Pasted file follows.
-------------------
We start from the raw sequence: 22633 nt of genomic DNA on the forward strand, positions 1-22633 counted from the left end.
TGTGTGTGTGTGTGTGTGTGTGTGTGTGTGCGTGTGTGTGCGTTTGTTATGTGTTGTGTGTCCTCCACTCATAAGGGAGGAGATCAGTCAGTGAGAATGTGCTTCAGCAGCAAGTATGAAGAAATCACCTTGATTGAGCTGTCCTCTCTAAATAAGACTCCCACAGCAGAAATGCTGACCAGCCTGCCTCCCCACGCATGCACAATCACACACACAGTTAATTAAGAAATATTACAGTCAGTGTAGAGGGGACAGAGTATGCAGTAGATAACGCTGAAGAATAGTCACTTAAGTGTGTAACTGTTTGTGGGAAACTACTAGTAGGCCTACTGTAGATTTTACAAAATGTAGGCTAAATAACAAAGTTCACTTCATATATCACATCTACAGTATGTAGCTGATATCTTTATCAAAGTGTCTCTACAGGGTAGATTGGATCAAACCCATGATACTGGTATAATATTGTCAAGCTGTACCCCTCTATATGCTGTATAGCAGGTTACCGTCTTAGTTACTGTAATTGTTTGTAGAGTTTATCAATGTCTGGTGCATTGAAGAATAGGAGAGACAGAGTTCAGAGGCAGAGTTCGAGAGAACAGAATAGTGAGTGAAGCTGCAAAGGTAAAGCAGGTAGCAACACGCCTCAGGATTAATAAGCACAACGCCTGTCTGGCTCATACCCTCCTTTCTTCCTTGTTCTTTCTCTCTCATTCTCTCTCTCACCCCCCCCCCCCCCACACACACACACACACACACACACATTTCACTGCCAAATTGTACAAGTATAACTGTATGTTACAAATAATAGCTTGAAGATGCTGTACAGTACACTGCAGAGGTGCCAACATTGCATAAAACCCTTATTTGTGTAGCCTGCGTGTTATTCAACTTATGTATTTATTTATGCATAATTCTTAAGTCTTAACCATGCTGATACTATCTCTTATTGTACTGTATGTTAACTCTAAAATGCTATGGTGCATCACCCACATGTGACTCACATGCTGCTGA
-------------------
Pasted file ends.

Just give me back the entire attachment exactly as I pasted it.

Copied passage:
We start from the raw sequence: 22633 nt of genomic DNA on the forward strand, positions 1-22633 counted from the left end.
TGTGTGTGTGTGTGTGTGTGTGTGTGTGTGCGTGTGTGTGCGTTTGTTATGTGTTGTGTGTCCTCCACTCATAAGGGAGGAGATCAGTCAGTGAGAATGTGCTTCAGCAGCAAGTATGAAGAAATCACCTTGATTGAGCTGTCCTCTCTAAATAAGACTCCCACAGCAGAAATGCTGACCAGCCTGCCTCCCCACGCATGCACAATCACACACACAGTTAATTAAGAAATATTACAGTCAGTGTAGAGGGGACAGAGTATGCAGTAGATAACGCTGAAGAATAGTCACTTAAGTGTGTAACTGTTTGTGGGAAACTACTAGTAGGCCTACTGTAGATTTTACAAAATGTAGGCTAAATAACAAAGTTCACTTCATATATCACATCTACAGTATGTAGCTGATATCTTTATCAAAGTGTCTCTACAGGGTAGATTGGATCAAACCCATGATACTGGTATAATATTGTCAAGCTGTACCCCTCTATATGCTGTATAGCAGGTTACCGTCTTAGTTACTGTAATTGTTTGTAGAGTTTATCAATGTCTGGTGCATTGAAGAATAGGAGAGACAGAGTTCAGAGGCAGAGTTCGAGAGAACAGAATAGTGAGTGAAGCTGCAAAGGTAAAGCAGGTAGCAACACGCCTCAGGATTAATAAGCACAACGCCTGTCTGGCTCATACCCTCCTTTCTTCCTTGTTCTTTCTCTCTCATTCTCTCTCTCACCCCCCCCCCCCCCACACACACACACACACACACACACATTTCACTGCCAAATTGTACAAGTATAACTGTATGTTACAAATAATAGCTTGAAGATGCTGTACAGTACACTGCAGAGGTGCCAACATTGCATAAAACCCTTATTTGTGTAGCCTGCGTGTTATTCAACTTATGTATTTATTTATGCATAATTCTTAAGTCTTAACCATGCTGATACTATCTCTTATTGTACTGTATGTTAACTCTAAAATGCTATGGTGCATCACCCACATGTGACTCACATGCTGCTGA